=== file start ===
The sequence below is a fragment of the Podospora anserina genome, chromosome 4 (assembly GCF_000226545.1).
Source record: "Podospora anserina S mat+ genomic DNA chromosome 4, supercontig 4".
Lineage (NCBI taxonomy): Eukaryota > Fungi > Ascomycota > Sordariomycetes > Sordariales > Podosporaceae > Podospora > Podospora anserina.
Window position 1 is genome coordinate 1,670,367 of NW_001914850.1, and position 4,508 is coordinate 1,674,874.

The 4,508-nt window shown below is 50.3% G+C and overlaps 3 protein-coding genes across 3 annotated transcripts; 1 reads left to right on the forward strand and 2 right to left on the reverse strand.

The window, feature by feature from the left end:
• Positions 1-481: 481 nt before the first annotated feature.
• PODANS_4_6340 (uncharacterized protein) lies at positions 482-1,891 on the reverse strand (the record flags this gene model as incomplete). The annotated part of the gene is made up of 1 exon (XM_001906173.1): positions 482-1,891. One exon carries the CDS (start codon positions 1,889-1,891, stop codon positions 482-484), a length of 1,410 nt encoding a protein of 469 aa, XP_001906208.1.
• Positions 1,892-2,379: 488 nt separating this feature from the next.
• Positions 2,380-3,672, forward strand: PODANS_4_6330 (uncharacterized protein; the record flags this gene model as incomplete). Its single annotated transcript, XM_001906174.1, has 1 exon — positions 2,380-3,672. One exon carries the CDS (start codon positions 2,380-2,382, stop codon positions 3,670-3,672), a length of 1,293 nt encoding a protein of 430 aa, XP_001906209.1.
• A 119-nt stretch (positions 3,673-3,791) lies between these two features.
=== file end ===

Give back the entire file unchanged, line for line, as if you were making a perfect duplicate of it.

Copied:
The sequence below is a fragment of the Podospora anserina genome, chromosome 4 (assembly GCF_000226545.1).
Source record: "Podospora anserina S mat+ genomic DNA chromosome 4, supercontig 4".
Lineage (NCBI taxonomy): Eukaryota > Fungi > Ascomycota > Sordariomycetes > Sordariales > Podosporaceae > Podospora > Podospora anserina.
Window position 1 is genome coordinate 1,670,367 of NW_001914850.1, and position 4,508 is coordinate 1,674,874.

The 4,508-nt window shown below is 50.3% G+C and overlaps 3 protein-coding genes across 3 annotated transcripts; 1 reads left to right on the forward strand and 2 right to left on the reverse strand.

The window, feature by feature from the left end:
• Positions 1-481: 481 nt before the first annotated feature.
• PODANS_4_6340 (uncharacterized protein) lies at positions 482-1,891 on the reverse strand (the record flags this gene model as incomplete). The annotated part of the gene is made up of 1 exon (XM_001906173.1): positions 482-1,891. One exon carries the CDS (start codon positions 1,889-1,891, stop codon positions 482-484), a length of 1,410 nt encoding a protein of 469 aa, XP_001906208.1.
• Positions 1,892-2,379: 488 nt separating this feature from the next.
• Positions 2,380-3,672, forward strand: PODANS_4_6330 (uncharacterized protein; the record flags this gene model as incomplete). Its single annotated transcript, XM_001906174.1, has 1 exon — positions 2,380-3,672. One exon carries the CDS (start codon positions 2,380-2,382, stop codon positions 3,670-3,672), a length of 1,293 nt encoding a protein of 430 aa, XP_001906209.1.
• A 119-nt stretch (positions 3,673-3,791) lies between these two features.